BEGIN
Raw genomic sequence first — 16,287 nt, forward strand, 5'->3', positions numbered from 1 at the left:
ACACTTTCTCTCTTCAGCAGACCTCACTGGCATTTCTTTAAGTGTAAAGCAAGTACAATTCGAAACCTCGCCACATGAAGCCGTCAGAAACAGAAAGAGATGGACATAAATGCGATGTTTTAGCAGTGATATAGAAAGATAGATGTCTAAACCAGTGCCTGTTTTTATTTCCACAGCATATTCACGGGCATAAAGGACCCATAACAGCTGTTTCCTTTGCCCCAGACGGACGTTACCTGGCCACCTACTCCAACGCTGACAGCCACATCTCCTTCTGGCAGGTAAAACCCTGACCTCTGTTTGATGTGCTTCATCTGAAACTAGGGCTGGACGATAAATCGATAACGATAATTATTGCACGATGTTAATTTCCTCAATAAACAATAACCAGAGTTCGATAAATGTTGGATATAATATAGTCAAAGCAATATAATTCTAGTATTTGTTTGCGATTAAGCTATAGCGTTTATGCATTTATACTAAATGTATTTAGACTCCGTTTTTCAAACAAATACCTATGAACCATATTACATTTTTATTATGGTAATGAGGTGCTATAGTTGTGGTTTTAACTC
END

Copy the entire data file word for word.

Raw genomic sequence first — 16,287 nt, forward strand, 5'->3', positions numbered from 1 at the left:
ACACTTTCTCTCTTCAGCAGACCTCACTGGCATTTCTTTAAGTGTAAAGCAAGTACAATTCGAAACCTCGCCACATGAAGCCGTCAGAAACAGAAAGAGATGGACATAAATGCGATGTTTTAGCAGTGATATAGAAAGATAGATGTCTAAACCAGTGCCTGTTTTTATTTCCACAGCATATTCACGGGCATAAAGGACCCATAACAGCTGTTTCCTTTGCCCCAGACGGACGTTACCTGGCCACCTACTCCAACGCTGACAGCCACATCTCCTTCTGGCAGGTAAAACCCTGACCTCTGTTTGATGTGCTTCATCTGAAACTAGGGCTGGACGATAAATCGATAACGATAATTATTGCACGATGTTAATTTCCTCAATAAACAATAACCAGAGTTCGATAAATGTTGGATATAATATAGTCAAAGCAATATAATTCTAGTATTTGTTTGCGATTAAGCTATAGCGTTTATGCATTTATACTAAATGTATTTAGACTCCGTTTTTCAAACAAATACCTATGAACCATATTACATTTTTATTATGGTAATGAGGTGCTATAGTTGTGGTTTTAACTC